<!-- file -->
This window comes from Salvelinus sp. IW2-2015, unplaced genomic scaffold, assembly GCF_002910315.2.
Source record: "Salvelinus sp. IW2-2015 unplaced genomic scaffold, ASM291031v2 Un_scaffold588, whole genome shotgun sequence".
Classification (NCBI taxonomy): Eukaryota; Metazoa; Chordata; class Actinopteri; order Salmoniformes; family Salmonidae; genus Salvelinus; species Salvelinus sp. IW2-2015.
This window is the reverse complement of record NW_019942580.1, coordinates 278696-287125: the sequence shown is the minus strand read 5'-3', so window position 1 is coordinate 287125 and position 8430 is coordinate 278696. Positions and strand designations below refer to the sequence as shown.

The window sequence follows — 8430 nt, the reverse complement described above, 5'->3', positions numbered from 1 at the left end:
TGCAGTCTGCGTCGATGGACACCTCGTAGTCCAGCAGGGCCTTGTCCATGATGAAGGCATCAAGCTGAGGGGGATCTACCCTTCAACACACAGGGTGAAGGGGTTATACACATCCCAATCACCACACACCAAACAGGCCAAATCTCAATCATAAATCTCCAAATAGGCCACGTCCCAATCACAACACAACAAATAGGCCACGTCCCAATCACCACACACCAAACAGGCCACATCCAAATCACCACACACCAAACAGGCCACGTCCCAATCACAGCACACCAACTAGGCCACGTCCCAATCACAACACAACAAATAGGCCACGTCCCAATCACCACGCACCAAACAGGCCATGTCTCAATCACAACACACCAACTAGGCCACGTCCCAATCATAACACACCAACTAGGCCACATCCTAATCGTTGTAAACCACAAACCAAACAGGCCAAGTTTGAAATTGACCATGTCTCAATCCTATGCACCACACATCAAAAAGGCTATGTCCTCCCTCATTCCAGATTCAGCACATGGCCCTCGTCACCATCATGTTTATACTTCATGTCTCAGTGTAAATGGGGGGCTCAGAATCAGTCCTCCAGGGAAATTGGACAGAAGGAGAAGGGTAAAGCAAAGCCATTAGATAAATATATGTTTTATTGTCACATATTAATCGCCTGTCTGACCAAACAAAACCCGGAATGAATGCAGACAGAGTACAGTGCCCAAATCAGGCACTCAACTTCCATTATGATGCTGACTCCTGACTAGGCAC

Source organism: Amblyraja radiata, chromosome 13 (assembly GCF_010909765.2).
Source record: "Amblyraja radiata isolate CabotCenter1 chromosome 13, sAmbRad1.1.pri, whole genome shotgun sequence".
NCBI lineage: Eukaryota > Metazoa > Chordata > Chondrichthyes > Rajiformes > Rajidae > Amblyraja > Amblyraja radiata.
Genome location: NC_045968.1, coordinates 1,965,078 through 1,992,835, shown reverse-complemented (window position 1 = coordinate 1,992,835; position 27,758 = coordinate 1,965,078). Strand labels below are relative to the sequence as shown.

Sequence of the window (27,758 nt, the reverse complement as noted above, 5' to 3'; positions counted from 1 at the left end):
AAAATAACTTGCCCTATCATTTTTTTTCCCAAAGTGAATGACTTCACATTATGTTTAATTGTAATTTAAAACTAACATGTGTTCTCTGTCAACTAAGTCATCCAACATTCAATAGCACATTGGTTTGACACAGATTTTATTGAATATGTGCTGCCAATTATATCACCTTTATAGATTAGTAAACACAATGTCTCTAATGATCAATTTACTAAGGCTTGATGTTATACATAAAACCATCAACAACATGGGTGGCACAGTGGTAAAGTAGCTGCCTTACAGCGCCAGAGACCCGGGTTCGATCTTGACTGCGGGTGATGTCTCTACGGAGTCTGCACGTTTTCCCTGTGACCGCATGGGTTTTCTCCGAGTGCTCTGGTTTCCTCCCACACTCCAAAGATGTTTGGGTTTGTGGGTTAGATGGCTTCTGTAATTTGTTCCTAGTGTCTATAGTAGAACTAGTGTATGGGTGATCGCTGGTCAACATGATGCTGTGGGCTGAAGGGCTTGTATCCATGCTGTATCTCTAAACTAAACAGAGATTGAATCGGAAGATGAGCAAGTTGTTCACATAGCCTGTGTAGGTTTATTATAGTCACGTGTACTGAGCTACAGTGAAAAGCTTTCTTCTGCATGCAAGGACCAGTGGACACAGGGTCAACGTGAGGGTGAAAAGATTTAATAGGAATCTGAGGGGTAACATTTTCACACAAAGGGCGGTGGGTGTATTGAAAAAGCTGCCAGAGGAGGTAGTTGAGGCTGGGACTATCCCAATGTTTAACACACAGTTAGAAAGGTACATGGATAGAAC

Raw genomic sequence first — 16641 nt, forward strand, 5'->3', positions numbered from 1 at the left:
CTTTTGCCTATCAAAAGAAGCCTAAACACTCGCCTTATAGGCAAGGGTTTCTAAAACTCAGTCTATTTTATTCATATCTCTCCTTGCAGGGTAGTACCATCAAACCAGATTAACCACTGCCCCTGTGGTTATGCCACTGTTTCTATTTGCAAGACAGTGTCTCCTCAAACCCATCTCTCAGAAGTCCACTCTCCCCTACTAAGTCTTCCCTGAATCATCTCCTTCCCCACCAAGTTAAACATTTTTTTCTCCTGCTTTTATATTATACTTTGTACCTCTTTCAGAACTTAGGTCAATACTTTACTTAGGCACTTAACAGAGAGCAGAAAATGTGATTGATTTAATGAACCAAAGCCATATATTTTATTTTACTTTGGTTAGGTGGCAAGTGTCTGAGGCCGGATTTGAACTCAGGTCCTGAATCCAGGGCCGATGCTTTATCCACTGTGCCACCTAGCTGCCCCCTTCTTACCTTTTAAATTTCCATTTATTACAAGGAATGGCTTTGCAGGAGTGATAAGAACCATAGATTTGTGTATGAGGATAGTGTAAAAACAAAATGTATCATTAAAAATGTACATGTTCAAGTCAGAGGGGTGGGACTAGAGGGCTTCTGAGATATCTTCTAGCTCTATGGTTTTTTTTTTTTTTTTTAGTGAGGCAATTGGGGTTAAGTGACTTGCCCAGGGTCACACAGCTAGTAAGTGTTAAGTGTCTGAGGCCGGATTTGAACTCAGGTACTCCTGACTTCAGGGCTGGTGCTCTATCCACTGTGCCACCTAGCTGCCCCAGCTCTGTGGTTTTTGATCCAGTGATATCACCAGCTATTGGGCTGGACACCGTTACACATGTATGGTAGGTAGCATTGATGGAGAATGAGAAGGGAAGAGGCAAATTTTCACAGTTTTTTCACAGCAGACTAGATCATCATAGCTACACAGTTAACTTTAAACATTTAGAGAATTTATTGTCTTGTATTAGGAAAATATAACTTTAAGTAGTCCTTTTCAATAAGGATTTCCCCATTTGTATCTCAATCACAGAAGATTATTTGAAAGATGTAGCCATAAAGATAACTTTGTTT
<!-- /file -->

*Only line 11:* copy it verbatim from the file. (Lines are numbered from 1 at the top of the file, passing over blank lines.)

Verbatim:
Sequence of the window (27,758 nt, the reverse complement as noted above, 5' to 3'; positions counted from 1 at the left end):